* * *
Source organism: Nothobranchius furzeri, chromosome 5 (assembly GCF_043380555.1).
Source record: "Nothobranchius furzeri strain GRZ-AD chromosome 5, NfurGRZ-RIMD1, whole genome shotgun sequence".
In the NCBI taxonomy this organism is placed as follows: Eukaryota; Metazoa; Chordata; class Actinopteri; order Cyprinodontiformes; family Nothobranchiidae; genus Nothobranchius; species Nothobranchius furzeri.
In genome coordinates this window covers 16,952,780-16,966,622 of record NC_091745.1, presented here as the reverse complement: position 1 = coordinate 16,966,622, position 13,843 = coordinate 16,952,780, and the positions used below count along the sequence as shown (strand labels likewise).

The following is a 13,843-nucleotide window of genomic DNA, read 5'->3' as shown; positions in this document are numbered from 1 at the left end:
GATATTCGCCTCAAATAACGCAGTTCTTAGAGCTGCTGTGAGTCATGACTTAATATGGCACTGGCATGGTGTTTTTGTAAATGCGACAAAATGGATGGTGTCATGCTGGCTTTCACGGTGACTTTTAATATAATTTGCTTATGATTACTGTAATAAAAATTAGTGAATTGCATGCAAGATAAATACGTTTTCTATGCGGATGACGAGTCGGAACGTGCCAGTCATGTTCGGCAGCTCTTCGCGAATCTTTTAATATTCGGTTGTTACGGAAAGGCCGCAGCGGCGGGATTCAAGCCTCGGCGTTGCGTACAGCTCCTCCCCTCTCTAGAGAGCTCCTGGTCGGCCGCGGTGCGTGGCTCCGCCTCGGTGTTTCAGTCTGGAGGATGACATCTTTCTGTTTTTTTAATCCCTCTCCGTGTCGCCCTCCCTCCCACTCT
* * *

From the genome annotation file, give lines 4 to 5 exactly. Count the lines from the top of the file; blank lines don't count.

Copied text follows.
In genome coordinates this window covers 16,952,780-16,966,622 of record NC_091745.1, presented here as the reverse complement: position 1 = coordinate 16,966,622, position 13,843 = coordinate 16,952,780, and the positions used below count along the sequence as shown (strand labels likewise).

The following is a 13,843-nucleotide window of genomic DNA, read 5'->3' as shown; positions in this document are numbered from 1 at the left end: